From January 2020 to January 2021, the Centers for Disease Control projected that 634 people died from an overdose in Utah. That’s an increase of 11.4% from the previous year, showing the overdose epidemic continues to trend upward in the state.
“I personally know several people that we’ve lost due to overdose last year,” said Lanette Denton, a recovery coach with the group Utah Support Advocates for Recovery Awareness.
Denton said she wanted to host an event in Moab to recognize Overdose Awareness Day for a variety of reasons. The awareness campaign focusing on August 31 was created in 2001 to provide communities more information on the dangers of overdosing on drugs. There are now events all over the world and in almost every U.S. state, but to Denton’s knowledge, Overdose Awareness Day hadn’t been officially recognized with an event in Grand County—until this year.
Denton said that she “just really wanted to honor those that we’ve lost.”
USARA will partner with the Moab Regional Hospital for a dinner to mark Overdose Awareness Day on August 31. The event is open to the public and will be a space to learn from those in the Moab community who have struggled and recognize those lost with a moment of silence.
Denton hopes that parents and teachers, in addition to those who are struggling, will attend the Overdose Awareness Day event to educate themselves on what a drug overdose can look like and how to treat it. The event will feature speakers including the mother of a teenager who died from an overdose, an overdose survivor and a first responder. Each will share their story.
“I want so much to help parents in educating them and giving them the power to help their babies,” wrote Dalena Terwilleger, the mother of a teenager who died from an overdose, in an email to the Moab Sun. “We all have a responsibility as a community and as parents to save the lives of our children by pulling our heads out of the sand and actually seeing this issue for what it is.”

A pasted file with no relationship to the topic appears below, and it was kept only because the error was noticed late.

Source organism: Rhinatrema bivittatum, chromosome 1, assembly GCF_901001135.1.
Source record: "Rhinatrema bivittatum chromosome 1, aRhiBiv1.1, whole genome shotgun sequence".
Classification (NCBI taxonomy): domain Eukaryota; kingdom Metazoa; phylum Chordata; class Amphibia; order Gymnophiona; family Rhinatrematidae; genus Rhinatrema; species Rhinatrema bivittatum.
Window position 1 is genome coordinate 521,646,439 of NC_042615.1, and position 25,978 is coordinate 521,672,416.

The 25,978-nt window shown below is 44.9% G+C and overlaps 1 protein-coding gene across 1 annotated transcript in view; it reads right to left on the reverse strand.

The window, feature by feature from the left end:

“We really just want to educate the public and reduce stigma around substance use disorder,” said Heidi Fuger, a recovery coach at USARA. Substance use disorder is another phrase for drug addiction, defined by the Mayo Clinic as “a disease that affects a person’s brain and behavior and leads to an inability to control the use of a legal or illegal drug or medication.”
“We’re trying to hopefully help people not be afraid to get the help that they need,” Fuger said.
The event will also include an educational session on how to use Narcan, a brand name of naloxone, a drug that can reverse the effects of an opioid overdose. There will also be information on how to use fentanyl test strips.
Recently, both the hospital and USARA have been trying to raise awareness of the dangers of the synthetic opioid fentanyl. Fentanyl is said to be 50 times more powerful than heroin and 100 times more potent than morphine, and is much easier to overdose on. Since fentanyl is cheaper to produce than other opioids, sometimes manufacturers and dealers of illegal drugs will use it to lace or cut other drugs.
The Moab Regional Hospital has found that substance use disorders and mental health issues are the main concerns of members in this community, and have been since 2013. In 2019, they did a complete inventory of the services available in Moab, which allowed them to create relationships and coordinate with local organizations that provided health services. They also brought on Dr. Lauren Prest that year, who now works as the medical director of Mental Health and Recovery Services.
The hospital recently hired new staff to work specifically with substance use disorders, including a psychiatrist and nurse practitioner. They’re also building a new recovery center with help from a $4 million Substance Abuse and Mental Health Services Administration grant.
Historically, it’s been difficult for Moab community members to find help for those issues—patients that needed mental health services would have to go to Grand Junction or Salt Lake City. Christy Calvin, who works in marketing and community relations at the hospital, said the hospital is excited for the ability to help the community locally.
“There’s this huge unmet need in the community,” Calvin said. “Anything we can do to build these kinds of services is very exciting.”
The Overdose Awareness Day event will take place at the Moab Valley Multicultural Center on August 31 at 7 p.m. Participants don’t have to register, but are encouraged to RSVP via the Facebook event page at https://www.facebook.com/events/563500424685631.
What: International Overdose Awareness Day
When: Tuesday, August 31 from 7 to 8:30 p.m.
Where: Moab Valley Multicultural Center (156 North 100 West, Moab)